Later in proceedings, he would also note that this infrastructure meant that Wales was well prepared to assume responsibility for the tax if and when devolved.

Tom Walsh noted that the regionalisation of APD may result in extra challenges for airlines in their reporting of APD receipts, given that they would face the potential prospect of managing different tax regimes in England, Wales, Northern Ireland and Scotland.

Walsh also returned to the question of transitioning from one regime to another. He said that the work undertaken between HMRC and Revenue Scotland had been viewed by those involved as an integral part of preparations for the introduction of the tax (which has since been postponed due to the reasons noted above).

Guto Bebb asked whether there was a stronger case for devolution in Scotland and Northern Ireland compared with Wales. Tom Walsh explained that Northern Ireland was a unique case given that it both held a land border with another EU country in the Republic of Ireland and had been forced to respond to more attractive rates of tax in the Republic that had led to many people choosing to fly from Dublin instead of Belfast.

Chris Davies asked what lessons could be learned from the devolution of APD to Scotland, to which Walsh said it was still not possible to fully explain given that plans to begin collecting the devolved replacement, Air Departure Tax, were still on hold.

MPs also questioned the need to devolve the tax at all, given the relatively low receipts that it contributes to the overall Welsh budget. On this point, Tom Walsh explained that the wider economic impacts of the devolution of the tax needed to be considered in order to understand what additional impacts the flexibility of controlling the tax in Wales might bring.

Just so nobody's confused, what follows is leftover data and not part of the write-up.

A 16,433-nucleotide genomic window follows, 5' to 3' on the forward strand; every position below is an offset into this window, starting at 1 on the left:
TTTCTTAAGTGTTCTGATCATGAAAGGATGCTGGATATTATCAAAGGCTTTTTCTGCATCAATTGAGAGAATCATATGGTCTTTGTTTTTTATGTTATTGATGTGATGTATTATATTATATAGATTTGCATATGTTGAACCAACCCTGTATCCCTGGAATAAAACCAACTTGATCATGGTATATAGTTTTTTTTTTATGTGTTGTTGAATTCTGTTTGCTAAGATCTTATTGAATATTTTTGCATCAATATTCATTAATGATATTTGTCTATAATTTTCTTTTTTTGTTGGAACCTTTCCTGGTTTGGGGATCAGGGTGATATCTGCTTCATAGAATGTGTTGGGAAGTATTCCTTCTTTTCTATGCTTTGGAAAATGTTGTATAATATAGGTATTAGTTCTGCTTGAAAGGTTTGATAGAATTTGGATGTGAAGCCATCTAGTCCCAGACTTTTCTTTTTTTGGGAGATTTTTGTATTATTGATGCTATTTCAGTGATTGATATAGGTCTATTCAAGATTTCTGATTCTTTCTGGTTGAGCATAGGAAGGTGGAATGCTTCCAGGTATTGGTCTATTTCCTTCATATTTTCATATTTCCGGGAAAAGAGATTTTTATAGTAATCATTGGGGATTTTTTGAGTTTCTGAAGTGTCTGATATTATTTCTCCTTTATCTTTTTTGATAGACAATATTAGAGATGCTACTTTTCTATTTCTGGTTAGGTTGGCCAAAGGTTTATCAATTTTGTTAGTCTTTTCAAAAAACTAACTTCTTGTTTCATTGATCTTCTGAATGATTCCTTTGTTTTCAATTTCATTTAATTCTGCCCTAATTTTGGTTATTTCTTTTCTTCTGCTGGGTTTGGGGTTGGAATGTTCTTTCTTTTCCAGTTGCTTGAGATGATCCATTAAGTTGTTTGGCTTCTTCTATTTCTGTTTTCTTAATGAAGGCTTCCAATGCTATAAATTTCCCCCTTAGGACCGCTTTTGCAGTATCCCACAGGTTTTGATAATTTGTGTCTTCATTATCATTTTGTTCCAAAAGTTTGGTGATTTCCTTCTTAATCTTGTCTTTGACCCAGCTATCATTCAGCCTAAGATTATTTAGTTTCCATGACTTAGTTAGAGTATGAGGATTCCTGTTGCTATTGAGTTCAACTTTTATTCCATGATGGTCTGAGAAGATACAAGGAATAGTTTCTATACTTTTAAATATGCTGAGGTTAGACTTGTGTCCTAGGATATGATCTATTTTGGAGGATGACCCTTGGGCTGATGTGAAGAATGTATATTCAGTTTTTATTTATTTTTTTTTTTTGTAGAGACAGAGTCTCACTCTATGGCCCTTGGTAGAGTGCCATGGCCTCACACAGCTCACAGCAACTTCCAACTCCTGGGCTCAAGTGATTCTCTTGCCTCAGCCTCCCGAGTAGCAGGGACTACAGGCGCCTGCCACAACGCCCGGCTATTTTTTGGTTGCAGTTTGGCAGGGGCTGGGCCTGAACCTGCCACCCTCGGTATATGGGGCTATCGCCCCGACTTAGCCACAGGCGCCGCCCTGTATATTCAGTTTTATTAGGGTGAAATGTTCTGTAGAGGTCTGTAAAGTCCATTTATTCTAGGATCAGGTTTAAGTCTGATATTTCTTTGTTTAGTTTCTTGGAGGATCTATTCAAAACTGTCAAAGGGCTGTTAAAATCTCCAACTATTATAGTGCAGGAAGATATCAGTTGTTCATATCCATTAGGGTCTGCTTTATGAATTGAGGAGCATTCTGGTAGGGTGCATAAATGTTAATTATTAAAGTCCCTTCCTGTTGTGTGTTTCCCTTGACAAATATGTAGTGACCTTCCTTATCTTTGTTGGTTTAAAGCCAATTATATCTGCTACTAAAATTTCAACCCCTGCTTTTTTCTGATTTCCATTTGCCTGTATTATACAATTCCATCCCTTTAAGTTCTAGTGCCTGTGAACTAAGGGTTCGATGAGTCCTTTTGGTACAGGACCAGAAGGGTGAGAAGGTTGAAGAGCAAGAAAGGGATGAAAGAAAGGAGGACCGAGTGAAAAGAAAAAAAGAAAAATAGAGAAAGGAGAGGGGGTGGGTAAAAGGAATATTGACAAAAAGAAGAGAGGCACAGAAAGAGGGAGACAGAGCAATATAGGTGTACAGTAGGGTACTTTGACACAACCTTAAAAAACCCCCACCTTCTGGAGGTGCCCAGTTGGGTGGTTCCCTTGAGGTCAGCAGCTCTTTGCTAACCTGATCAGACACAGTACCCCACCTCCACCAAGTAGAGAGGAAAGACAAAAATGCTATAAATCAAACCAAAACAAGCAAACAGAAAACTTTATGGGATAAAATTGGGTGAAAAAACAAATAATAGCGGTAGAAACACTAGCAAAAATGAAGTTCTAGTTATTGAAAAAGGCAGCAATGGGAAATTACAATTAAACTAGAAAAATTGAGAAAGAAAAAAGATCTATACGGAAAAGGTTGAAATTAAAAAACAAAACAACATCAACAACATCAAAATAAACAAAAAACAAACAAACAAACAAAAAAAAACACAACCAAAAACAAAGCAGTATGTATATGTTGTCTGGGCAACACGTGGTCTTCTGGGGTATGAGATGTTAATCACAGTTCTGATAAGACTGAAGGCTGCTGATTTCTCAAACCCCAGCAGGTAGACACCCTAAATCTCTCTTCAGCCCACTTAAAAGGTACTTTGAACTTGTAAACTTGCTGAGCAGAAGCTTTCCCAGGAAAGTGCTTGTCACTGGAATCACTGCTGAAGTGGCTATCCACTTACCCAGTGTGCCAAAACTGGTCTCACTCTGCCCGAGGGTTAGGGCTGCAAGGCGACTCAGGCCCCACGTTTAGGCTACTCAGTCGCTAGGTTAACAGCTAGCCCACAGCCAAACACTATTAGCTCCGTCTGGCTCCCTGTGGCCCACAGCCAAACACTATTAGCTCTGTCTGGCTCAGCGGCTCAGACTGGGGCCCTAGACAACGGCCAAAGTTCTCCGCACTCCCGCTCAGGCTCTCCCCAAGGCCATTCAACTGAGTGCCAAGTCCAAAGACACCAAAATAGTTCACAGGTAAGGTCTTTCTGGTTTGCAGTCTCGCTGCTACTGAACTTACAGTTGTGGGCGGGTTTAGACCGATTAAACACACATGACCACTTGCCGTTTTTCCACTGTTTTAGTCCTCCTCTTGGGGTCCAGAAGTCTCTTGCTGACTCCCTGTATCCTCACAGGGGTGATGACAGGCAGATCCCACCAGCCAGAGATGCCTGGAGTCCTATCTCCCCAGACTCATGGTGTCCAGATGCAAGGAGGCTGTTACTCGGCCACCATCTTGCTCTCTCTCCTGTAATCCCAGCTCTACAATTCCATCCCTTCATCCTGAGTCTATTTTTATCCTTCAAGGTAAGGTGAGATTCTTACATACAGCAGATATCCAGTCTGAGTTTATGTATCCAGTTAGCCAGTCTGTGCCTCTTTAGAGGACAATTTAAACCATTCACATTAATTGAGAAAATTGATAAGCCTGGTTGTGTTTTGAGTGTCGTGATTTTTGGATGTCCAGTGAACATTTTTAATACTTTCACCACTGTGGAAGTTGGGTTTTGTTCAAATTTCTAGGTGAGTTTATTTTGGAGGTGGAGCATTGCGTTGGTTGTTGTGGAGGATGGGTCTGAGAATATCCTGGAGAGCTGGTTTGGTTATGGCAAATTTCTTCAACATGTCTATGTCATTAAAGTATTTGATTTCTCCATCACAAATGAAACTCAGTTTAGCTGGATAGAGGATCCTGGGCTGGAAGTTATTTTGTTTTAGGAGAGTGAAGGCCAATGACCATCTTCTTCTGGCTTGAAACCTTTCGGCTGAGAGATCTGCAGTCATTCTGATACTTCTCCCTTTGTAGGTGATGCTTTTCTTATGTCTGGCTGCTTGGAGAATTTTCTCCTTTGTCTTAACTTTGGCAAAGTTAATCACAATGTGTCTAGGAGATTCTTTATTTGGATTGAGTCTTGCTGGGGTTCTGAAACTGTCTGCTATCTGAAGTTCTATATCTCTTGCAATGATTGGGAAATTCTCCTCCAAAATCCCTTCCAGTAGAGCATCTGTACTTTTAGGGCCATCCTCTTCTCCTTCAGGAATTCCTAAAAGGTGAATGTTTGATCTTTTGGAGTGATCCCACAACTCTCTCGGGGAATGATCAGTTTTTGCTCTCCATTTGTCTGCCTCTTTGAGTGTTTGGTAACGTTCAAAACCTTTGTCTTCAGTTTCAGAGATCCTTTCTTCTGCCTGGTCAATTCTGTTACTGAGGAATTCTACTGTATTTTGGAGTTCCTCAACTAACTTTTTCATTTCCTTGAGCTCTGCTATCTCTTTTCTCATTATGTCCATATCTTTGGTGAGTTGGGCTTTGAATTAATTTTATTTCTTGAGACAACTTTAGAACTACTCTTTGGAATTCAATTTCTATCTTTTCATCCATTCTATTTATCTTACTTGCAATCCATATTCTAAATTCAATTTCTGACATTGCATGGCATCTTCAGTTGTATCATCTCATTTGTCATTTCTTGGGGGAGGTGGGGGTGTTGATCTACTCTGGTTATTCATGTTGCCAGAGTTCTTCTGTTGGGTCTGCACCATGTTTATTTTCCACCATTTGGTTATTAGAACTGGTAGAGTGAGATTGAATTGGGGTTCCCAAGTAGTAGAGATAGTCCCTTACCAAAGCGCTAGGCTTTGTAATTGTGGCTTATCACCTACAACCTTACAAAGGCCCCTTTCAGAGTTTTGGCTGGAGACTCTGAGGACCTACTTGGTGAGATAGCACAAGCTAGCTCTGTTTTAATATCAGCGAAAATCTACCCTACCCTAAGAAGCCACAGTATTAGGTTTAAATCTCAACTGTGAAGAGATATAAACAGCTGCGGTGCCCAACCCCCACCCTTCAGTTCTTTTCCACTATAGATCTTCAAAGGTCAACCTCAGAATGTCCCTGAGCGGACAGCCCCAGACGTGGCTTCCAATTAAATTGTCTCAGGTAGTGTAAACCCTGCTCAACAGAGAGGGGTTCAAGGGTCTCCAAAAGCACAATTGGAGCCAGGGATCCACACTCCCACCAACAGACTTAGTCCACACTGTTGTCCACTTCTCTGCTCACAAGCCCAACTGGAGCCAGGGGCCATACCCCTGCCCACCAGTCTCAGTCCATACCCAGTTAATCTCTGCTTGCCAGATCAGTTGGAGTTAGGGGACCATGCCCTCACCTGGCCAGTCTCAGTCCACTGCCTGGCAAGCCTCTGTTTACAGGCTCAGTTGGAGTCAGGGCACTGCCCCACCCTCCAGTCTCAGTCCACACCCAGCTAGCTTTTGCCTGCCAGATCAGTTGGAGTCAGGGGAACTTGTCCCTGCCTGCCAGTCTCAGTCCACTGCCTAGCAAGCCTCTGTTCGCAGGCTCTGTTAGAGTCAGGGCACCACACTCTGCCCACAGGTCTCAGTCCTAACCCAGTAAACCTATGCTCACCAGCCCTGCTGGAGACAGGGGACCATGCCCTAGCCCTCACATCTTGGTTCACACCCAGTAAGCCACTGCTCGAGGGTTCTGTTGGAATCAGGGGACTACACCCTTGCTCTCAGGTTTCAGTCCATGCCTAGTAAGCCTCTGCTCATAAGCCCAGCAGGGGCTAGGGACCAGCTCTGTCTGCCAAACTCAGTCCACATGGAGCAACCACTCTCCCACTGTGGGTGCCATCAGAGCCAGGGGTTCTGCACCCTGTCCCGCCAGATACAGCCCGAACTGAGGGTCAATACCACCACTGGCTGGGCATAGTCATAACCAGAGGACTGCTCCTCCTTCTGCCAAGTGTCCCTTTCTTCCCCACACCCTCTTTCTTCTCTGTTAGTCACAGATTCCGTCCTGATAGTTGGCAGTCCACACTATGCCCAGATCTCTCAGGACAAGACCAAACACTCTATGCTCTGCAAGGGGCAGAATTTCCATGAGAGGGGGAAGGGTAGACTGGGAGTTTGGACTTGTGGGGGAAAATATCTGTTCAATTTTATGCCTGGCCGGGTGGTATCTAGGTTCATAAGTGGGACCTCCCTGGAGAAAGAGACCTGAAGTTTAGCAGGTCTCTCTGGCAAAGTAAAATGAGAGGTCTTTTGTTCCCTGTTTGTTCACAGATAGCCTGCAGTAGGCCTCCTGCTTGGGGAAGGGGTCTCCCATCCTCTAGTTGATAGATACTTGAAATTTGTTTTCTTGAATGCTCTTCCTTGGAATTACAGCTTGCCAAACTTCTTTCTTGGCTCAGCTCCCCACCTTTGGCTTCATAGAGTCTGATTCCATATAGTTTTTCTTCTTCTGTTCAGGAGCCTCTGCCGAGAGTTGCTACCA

If the policy intention was to reduce or abolish the tax (as is the case in Scotland), a clear rationale was needed along with a strategy to recoup lost revenues elsewhere. David Phillips pointed out to the committee that the revenues raised from APD receipts in Wales were equivalent to around an increase of 0.6p or 0.7p one of Income Tax, VAT or employee National Insurance Contributions (NICs).

Each of the witnesses also stressed the importance of having an independent, impartial analysis of the potential impact of the devolution of APD undertaken. This was an area that the CIOT in Scotland argued strongly for in early 2017 as the Scottish Parliament was considering the legislation needed to devolve Air Departure Tax (and which the Scottish Government eventually agreed to commission following pressure from the CIOT and others).

In concluding questions, Tonia Antoniazzi (Labour) asked whether the UK’s impending departure from the EU could strengthen the case for APD devolution. Walsh said that the fact that APD was not underpinned by EU legislation (as is the case with VAT) made it less of a consideration. However, he did return to his earlier point about the issue of state aid, which is underpinned by EU laws and which had the potential to constrain the development of distinct policy choices once devolved.

The committee continues to seek input to its inquiry and is inviting written submissions from interested parties. Further information can be found on the committee's website, which can be found by clicking here.